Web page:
Denmark on Sunday took over the six-month rotating Presidency of the European Union from Poland at a time when the 27-member European bloc is facing a severe financial and debt crisis.
Denmark is not a member of the 17-member eurozone which uses the common currency euro and hence analysts opine its capability to deal with the euro crisis is curtailed.
It will be the seventh time Denmark holds the EU Presidency since joining the Union in 1973.
After the Lisbon Treaty came into force in 2009 the institutional landscape in the EU has changed.
The Treaty has established the posts of the permanent President of the European Council and the High Representative of the European Union for Foreign Affairs and Security Policy who deal with the foreIgn policy.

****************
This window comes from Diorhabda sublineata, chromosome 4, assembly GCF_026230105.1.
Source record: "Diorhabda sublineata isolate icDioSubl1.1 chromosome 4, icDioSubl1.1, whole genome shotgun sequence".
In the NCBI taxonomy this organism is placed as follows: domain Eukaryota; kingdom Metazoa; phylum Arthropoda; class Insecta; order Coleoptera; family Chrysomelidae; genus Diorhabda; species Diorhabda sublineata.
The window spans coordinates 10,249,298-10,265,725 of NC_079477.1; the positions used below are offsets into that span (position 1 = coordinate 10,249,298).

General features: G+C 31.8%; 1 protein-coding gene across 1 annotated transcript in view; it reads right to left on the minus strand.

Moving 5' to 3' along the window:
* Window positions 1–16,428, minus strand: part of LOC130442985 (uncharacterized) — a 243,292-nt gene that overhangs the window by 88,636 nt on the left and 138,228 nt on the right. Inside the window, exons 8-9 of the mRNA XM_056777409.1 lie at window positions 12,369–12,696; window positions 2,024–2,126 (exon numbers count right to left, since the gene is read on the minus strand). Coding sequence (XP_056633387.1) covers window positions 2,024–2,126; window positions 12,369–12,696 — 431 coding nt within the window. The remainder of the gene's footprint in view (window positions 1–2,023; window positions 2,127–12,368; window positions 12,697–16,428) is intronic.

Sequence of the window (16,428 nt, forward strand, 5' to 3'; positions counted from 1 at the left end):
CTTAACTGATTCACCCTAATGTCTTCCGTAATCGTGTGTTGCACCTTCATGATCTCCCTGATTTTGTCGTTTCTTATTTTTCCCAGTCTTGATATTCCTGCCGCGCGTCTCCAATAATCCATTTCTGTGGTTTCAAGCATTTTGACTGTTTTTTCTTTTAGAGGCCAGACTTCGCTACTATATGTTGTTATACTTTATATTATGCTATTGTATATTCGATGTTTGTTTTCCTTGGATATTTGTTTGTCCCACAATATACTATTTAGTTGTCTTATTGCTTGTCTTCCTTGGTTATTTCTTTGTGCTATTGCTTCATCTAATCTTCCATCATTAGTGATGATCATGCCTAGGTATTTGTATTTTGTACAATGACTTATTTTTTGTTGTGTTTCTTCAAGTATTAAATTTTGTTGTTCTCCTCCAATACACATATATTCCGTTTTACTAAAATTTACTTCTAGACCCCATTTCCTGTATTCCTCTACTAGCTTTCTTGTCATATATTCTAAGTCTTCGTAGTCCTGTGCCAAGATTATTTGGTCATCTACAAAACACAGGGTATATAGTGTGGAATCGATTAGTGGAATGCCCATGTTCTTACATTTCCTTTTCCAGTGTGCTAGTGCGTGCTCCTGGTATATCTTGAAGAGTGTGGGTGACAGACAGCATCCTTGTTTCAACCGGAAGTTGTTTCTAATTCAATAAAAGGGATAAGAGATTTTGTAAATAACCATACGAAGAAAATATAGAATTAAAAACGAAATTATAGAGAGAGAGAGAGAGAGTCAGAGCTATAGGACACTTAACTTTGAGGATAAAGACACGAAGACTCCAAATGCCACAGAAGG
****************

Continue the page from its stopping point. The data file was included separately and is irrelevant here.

The rotating EU Presidencies are in charge of other policy areas like economics, agriculture, environment but not foreign policy.
Denmark is now a part of the so-called trio presidency where three EU presidencies work together to enhance coordination.
Denmark joins a trio with Poland, which held the Presidency before Denmark and Cyprus which will hold the Presidency after Denmark from July first.
The Lisbon Treaty has also given the European Parliament more powers as co-legislator on nearly all new legislation. This means that cooperation with the European Parliament will be an important task during the Danish Presidency.